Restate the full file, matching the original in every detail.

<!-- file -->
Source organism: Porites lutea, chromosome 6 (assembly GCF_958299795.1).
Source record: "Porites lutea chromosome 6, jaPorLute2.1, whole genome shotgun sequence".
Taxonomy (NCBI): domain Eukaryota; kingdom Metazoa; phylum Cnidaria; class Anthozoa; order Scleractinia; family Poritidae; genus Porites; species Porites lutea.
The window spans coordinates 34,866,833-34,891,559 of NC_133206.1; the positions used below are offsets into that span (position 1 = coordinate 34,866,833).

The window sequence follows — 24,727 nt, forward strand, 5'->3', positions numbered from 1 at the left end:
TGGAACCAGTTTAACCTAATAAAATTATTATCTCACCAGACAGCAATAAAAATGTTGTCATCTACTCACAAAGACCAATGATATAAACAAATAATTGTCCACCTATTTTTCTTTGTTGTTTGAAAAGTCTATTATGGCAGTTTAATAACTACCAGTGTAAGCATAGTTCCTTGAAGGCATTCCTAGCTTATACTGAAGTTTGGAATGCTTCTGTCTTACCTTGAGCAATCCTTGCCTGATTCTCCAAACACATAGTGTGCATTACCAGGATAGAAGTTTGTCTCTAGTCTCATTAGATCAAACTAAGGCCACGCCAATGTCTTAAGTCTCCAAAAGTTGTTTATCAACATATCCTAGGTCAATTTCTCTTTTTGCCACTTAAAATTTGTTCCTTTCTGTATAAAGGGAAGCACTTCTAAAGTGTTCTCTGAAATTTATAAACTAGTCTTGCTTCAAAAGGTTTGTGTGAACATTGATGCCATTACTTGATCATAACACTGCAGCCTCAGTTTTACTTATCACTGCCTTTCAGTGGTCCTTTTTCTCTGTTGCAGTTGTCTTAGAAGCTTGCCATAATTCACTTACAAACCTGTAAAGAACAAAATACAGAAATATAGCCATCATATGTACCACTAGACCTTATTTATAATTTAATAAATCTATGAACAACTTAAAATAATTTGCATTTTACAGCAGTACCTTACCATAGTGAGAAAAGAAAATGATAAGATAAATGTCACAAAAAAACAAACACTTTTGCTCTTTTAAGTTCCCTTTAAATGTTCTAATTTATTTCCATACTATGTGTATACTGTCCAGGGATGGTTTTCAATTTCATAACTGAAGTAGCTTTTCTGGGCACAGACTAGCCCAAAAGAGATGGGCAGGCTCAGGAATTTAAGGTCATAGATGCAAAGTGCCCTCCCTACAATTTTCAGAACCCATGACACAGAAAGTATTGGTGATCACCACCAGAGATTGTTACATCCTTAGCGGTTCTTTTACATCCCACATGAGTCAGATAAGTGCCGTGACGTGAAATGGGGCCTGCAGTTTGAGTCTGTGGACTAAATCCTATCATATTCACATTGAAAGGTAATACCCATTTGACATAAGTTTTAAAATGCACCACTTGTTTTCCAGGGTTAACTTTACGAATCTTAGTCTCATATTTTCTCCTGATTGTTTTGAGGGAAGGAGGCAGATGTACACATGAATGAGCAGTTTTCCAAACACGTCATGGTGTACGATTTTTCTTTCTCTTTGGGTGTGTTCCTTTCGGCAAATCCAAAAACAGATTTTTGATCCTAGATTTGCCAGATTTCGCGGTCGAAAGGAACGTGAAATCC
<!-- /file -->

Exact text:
Source organism: Porites lutea, chromosome 6 (assembly GCF_958299795.1).
Source record: "Porites lutea chromosome 6, jaPorLute2.1, whole genome shotgun sequence".
Taxonomy (NCBI): domain Eukaryota; kingdom Metazoa; phylum Cnidaria; class Anthozoa; order Scleractinia; family Poritidae; genus Porites; species Porites lutea.
The window spans coordinates 34,866,833-34,891,559 of NC_133206.1; the positions used below are offsets into that span (position 1 = coordinate 34,866,833).

The window sequence follows — 24,727 nt, forward strand, 5'->3', positions numbered from 1 at the left end:
TGGAACCAGTTTAACCTAATAAAATTATTATCTCACCAGACAGCAATAAAAATGTTGTCATCTACTCACAAAGACCAATGATATAAACAAATAATTGTCCACCTATTTTTCTTTGTTGTTTGAAAAGTCTATTATGGCAGTTTAATAACTACCAGTGTAAGCATAGTTCCTTGAAGGCATTCCTAGCTTATACTGAAGTTTGGAATGCTTCTGTCTTACCTTGAGCAATCCTTGCCTGATTCTCCAAACACATAGTGTGCATTACCAGGATAGAAGTTTGTCTCTAGTCTCATTAGATCAAACTAAGGCCACGCCAATGTCTTAAGTCTCCAAAAGTTGTTTATCAACATATCCTAGGTCAATTTCTCTTTTTGCCACTTAAAATTTGTTCCTTTCTGTATAAAGGGAAGCACTTCTAAAGTGTTCTCTGAAATTTATAAACTAGTCTTGCTTCAAAAGGTTTGTGTGAACATTGATGCCATTACTTGATCATAACACTGCAGCCTCAGTTTTACTTATCACTGCCTTTCAGTGGTCCTTTTTCTCTGTTGCAGTTGTCTTAGAAGCTTGCCATAATTCACTTACAAACCTGTAAAGAACAAAATACAGAAATATAGCCATCATATGTACCACTAGACCTTATTTATAATTTAATAAATCTATGAACAACTTAAAATAATTTGCATTTTACAGCAGTACCTTACCATAGTGAGAAAAGAAAATGATAAGATAAATGTCACAAAAAAACAAACACTTTTGCTCTTTTAAGTTCCCTTTAAATGTTCTAATTTATTTCCATACTATGTGTATACTGTCCAGGGATGGTTTTCAATTTCATAACTGAAGTAGCTTTTCTGGGCACAGACTAGCCCAAAAGAGATGGGCAGGCTCAGGAATTTAAGGTCATAGATGCAAAGTGCCCTCCCTACAATTTTCAGAACCCATGACACAGAAAGTATTGGTGATCACCACCAGAGATTGTTACATCCTTAGCGGTTCTTTTACATCCCACATGAGTCAGATAAGTGCCGTGACGTGAAATGGGGCCTGCAGTTTGAGTCTGTGGACTAAATCCTATCATATTCACATTGAAAGGTAATACCCATTTGACATAAGTTTTAAAATGCACCACTTGTTTTCCAGGGTTAACTTTACGAATCTTAGTCTCATATTTTCTCCTGATTGTTTTGAGGGAAGGAGGCAGATGTACACATGAATGAGCAGTTTTCCAAACACGTCATGGTGTACGATTTTTCTTTCTCTTTGGGTGTGTTCCTTTCGGCAAATCCAAAAACAGATTTTTGATCCTAGATTTGCCAGATTTCGCGGTCGAAAGGAACGTGAAATCC